US Navy Arctic Roadmap for 2014 to 2030

The U.S. Navy released an updated Arctic Roadmap to prepare naval forces over the next 15 years for operations in the Arctic Ocean.

Arctic Ocean (US Navy Graphic - Image credit: US Navy Arctic Roadmap for 2014 to 2030)

"This updated Navy Arctic Roadmap prepares the U.S. Navy to respond effectively to future contingencies, delineates the Navy's Arctic leadership role within the Defense Department, and articulates the Navy's support to achieve national priorities," wrote Chief of Naval Operations (CNO) Adm. Jonathan Greenert in the Roadmap introduction.

In the coming decades, as multi-year sea ice in the Arctic Ocean recedes, previously unreachable areas may open for maritime use for a few weeks each year. This opening maritime frontier has important national security implications and impact required future Navy capabilities.

"Our goal is to have the Arctic continue to unfold peaceably," said Vice Adm. Michelle Howard, Deputy CNO for Operations, Plans and Policy. "Working with our maritime and inter-agency partners, and by investing smartly in future capabilities, we can contribute to a secure and stable Arctic region."

The Arctic Roadmap, updated from its original 2009 version, includes an implementation plan that outlines the Navy's strategic approach to developing capabilities to operate in the Arctic Ocean, and the ways and means to support the desired Department of Defense and National Strategy end states.

To plan for the changing Arctic environment, Greenert directed the Navy's Task Force Climate Change (TFCC) to produce an assessment of how ice coverage will change in the Arctic, and its impacts on the Navy.

Recognizing the inherent risks and challenges of operating in such a harsh environment, the Arctic Road Map implementation plan emphasizes:

  • increased investment in research and development to better understand long-term climate processes and improve near-term weather predictions;
  • a national effort towards ocean bottom mapping in support of accurate nautical charts;
  • development of requirements for standard aids to navigation in Arctic waters; evaluation of future shore infrastructure requirements; and
  • evaluation of requirements for logistics support capabilities for Arctic operations.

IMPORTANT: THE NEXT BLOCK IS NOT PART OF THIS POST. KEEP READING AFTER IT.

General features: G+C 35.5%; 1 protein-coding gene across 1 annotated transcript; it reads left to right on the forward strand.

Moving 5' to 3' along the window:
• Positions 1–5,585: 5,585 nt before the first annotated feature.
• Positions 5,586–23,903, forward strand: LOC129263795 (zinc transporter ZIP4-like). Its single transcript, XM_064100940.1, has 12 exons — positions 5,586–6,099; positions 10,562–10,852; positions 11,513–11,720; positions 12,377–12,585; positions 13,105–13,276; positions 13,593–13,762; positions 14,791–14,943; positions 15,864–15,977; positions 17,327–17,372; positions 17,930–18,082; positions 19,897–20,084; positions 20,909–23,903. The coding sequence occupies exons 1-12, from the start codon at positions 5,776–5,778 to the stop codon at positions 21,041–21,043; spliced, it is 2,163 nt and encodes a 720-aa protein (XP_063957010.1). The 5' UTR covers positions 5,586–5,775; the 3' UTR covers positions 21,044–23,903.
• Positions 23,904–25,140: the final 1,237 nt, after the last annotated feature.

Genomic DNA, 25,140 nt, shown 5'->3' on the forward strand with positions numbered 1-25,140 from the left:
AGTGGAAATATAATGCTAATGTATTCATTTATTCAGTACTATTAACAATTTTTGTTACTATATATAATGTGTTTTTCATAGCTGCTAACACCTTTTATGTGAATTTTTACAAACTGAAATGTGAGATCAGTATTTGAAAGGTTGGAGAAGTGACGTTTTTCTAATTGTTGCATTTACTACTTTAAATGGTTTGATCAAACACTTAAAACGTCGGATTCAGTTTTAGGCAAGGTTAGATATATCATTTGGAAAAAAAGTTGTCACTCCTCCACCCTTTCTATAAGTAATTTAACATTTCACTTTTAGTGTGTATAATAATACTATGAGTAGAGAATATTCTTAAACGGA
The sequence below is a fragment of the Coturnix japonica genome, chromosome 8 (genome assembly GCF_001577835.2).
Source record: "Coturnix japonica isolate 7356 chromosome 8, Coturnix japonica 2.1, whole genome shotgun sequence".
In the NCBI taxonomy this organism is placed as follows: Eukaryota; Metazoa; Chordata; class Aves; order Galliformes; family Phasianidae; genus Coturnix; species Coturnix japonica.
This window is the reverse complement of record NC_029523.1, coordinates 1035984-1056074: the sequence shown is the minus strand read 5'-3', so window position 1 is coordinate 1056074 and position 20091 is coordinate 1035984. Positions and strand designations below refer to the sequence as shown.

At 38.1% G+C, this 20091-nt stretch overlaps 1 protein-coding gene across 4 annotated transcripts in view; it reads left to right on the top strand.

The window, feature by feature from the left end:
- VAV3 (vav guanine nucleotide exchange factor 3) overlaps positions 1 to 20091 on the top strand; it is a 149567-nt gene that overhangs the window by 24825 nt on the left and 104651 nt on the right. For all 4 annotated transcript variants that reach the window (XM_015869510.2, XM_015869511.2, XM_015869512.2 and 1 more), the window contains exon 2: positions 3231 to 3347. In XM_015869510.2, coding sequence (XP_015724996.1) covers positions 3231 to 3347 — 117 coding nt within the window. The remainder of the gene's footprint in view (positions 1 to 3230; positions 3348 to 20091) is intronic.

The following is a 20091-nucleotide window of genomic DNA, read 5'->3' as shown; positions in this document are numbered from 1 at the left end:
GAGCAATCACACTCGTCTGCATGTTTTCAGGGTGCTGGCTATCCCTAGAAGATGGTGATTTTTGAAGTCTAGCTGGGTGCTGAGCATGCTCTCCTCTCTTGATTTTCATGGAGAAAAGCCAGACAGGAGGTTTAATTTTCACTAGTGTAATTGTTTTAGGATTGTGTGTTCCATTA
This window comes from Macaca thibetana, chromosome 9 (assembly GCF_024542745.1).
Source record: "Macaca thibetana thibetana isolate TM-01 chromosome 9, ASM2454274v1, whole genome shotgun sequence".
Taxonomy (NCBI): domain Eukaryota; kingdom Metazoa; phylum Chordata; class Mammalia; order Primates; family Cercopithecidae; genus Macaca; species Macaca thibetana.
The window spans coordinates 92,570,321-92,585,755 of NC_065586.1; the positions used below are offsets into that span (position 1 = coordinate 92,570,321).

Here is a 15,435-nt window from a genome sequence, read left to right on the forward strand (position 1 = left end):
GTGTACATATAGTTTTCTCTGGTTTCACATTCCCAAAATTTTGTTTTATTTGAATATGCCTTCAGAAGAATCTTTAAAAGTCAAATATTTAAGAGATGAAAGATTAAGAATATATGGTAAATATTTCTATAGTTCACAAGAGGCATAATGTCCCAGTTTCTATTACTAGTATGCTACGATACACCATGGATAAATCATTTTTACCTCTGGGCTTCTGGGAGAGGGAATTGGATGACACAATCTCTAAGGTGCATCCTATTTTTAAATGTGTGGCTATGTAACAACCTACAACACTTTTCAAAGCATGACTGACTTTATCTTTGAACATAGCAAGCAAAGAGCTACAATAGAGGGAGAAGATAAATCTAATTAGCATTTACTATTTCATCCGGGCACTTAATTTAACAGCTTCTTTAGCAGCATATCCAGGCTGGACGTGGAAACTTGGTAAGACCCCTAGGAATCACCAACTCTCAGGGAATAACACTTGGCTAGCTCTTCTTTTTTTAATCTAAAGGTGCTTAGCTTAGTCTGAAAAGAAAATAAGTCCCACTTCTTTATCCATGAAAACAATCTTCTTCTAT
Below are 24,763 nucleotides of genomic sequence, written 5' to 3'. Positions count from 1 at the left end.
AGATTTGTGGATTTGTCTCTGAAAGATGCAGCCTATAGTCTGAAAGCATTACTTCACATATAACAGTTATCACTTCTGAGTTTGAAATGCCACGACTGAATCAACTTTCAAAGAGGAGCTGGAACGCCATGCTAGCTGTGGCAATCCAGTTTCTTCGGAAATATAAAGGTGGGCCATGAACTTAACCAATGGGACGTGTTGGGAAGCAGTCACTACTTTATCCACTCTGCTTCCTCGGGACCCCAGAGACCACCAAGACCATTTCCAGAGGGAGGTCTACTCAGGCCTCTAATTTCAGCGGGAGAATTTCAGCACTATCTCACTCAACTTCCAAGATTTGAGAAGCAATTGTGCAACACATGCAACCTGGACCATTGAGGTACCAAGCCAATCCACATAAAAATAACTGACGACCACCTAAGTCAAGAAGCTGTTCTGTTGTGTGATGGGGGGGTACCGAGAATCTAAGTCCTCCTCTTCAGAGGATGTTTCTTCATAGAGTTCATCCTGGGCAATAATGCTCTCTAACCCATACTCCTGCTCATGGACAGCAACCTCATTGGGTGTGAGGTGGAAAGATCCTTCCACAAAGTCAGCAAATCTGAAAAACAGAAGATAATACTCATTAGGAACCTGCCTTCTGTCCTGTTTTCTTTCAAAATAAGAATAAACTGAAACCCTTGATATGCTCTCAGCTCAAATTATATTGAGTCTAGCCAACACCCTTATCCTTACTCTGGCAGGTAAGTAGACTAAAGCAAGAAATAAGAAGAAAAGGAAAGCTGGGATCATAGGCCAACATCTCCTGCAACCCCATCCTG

The implementation plan does not alter any current funding or budget processes but reinforces ongoing activities and provides guidance for future year budget deliberations.

"Our challenge over the coming decades is to balance the demands of current requirements with investment in the development of future capabilities," wrote Greenert. "This roadmap will ensure our investments are informed, focused, and deliberate as the Navy approaches a new maritime frontier."

The Arctic Region, with its vast expanse, severe climate, and rich natural resources, is achallenge and an opportunity for the Navy. Naval security and international naval cooperationhave always been critical components of United States' Arctic policy. As the Arctic Oceanopens, these components will increase as activity rises. This Navy Arctic Roadmap updateunderscores the need to develop strong cooperative partnerships with interagency andinternational Arctic Region stakeholders. It acknowledges the role climate change plays inenergy security, research and science, the economy, fisheries, tourism, the assertion ofsovereignty, and other related issues. To be prepared to address the emerging challenges causedby the opening of the Arctic Ocean waters, this Roadmap recognizes that changes in theenvironment must be continuously examined and taken into account.

The Navy will takedeliberate steps to anticipate and prepare for Arctic Region operations in the near-term (2014-2020), mid-term (2020-2030), and far-term (beyond 2030). The key will be to balance potentialinvestments with other Service priorities. For further information, please read US Navy Artic Roadmap 2014-2030